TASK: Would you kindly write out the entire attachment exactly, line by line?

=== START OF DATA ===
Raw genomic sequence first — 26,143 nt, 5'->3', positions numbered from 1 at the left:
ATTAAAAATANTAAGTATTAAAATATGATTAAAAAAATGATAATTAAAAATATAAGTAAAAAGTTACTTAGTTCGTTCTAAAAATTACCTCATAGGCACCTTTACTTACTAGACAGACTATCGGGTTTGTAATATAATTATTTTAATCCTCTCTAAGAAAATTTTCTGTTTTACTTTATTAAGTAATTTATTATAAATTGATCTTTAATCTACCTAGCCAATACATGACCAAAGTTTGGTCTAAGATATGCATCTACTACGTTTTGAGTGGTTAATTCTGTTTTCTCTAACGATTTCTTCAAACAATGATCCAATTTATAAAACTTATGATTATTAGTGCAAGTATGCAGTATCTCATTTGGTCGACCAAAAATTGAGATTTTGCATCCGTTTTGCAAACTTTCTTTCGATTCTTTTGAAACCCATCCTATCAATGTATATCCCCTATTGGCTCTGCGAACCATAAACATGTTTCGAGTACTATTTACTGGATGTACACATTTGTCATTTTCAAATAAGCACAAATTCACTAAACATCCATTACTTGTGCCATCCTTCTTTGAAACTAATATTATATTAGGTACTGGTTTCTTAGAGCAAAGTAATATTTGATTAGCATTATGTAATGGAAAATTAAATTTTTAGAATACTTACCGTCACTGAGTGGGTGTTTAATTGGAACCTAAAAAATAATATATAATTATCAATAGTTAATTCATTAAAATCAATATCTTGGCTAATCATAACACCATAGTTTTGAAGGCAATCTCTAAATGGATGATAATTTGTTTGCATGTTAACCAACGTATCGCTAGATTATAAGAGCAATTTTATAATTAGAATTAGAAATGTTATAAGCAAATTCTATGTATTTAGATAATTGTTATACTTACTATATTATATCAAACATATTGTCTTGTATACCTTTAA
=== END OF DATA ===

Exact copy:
Raw genomic sequence first — 26,143 nt, 5'->3', positions numbered from 1 at the left:
ATTAAAAATANTAAGTATTAAAATATGATTAAAAAAATGATAATTAAAAATATAAGTAAAAAGTTACTTAGTTCGTTCTAAAAATTACCTCATAGGCACCTTTACTTACTAGACAGACTATCGGGTTTGTAATATAATTATTTTAATCCTCTCTAAGAAAATTTTCTGTTTTACTTTATTAAGTAATTTATTATAAATTGATCTTTAATCTACCTAGCCAATACATGACCAAAGTTTGGTCTAAGATATGCATCTACTACGTTTTGAGTGGTTAATTCTGTTTTCTCTAACGATTTCTTCAAACAATGATCCAATTTATAAAACTTATGATTATTAGTGCAAGTATGCAGTATCTCATTTGGTCGACCAAAAATTGAGATTTTGCATCCGTTTTGCAAACTTTCTTTCGATTCTTTTGAAACCCATCCTATCAATGTATATCCCCTATTGGCTCTGCGAACCATAAACATGTTTCGAGTACTATTTACTGGATGTACACATTTGTCATTTTCAAATAAGCACAAATTCACTAAACATCCATTACTTGTGCCATCCTTCTTTGAAACTAATATTATATTAGGTACTGGTTTCTTAGAGCAAAGTAATATTTGATTAGCATTATGTAATGGAAAATTAAATTTTTAGAATACTTACCGTCACTGAGTGGGTGTTTAATTGGAACCTAAAAAATAATATATAATTATCAATAGTTAATTCATTAAAATCAATATCTTGGCTAATCATAACACCATAGTTTTGAAGGCAATCTCTAAATGGATGATAATTTGTTTGCATGTTAACCAACGTATCGCTAGATTATAAGAGCAATTTTATAATTAGAATTAGAAATGTTATAAGCAAATTCTATGTATTTAGATAATTGTTATACTTACTATATTATATCAAACATATTGTCTTGTATACCTTTAA